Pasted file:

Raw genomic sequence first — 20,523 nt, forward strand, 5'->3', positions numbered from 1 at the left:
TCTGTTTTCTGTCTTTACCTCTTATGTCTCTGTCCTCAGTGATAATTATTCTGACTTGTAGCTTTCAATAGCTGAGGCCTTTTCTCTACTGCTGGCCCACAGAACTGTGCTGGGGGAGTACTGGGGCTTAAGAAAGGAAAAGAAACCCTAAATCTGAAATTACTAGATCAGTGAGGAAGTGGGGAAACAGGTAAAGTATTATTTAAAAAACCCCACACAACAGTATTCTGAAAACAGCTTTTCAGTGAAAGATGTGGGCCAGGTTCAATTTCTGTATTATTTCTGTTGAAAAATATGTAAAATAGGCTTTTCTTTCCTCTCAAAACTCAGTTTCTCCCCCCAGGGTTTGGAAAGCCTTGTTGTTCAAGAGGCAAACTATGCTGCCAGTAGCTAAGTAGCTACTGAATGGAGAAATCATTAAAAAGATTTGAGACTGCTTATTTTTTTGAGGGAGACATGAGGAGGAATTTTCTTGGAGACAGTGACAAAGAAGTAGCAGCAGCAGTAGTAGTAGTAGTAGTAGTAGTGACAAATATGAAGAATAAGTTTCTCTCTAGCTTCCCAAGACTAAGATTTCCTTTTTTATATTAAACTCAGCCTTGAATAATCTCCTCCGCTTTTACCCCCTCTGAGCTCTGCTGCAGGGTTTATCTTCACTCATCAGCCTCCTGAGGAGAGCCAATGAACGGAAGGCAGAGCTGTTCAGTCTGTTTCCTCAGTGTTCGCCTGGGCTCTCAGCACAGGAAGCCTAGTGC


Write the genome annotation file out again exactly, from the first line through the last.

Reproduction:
Raw genomic sequence first — 20,523 nt, forward strand, 5'->3', positions numbered from 1 at the left:
TCTGTTTTCTGTCTTTACCTCTTATGTCTCTGTCCTCAGTGATAATTATTCTGACTTGTAGCTTTCAATAGCTGAGGCCTTTTCTCTACTGCTGGCCCACAGAACTGTGCTGGGGGAGTACTGGGGCTTAAGAAAGGAAAAGAAACCCTAAATCTGAAATTACTAGATCAGTGAGGAAGTGGGGAAACAGGTAAAGTATTATTTAAAAAACCCCACACAACAGTATTCTGAAAACAGCTTTTCAGTGAAAGATGTGGGCCAGGTTCAATTTCTGTATTATTTCTGTTGAAAAATATGTAAAATAGGCTTTTCTTTCCTCTCAAAACTCAGTTTCTCCCCCCAGGGTTTGGAAAGCCTTGTTGTTCAAGAGGCAAACTATGCTGCCAGTAGCTAAGTAGCTACTGAATGGAGAAATCATTAAAAAGATTTGAGACTGCTTATTTTTTTGAGGGAGACATGAGGAGGAATTTTCTTGGAGACAGTGACAAAGAAGTAGCAGCAGCAGTAGTAGTAGTAGTAGTAGTAGTGACAAATATGAAGAATAAGTTTCTCTCTAGCTTCCCAAGACTAAGATTTCCTTTTTTATATTAAACTCAGCCTTGAATAATCTCCTCCGCTTTTACCCCCTCTGAGCTCTGCTGCAGGGTTTATCTTCACTCATCAGCCTCCTGAGGAGAGCCAATGAACGGAAGGCAGAGCTGTTCAGTCTGTTTCCTCAGTGTTCGCCTGGGCTCTCAGCACAGGAAGCCTAGTGC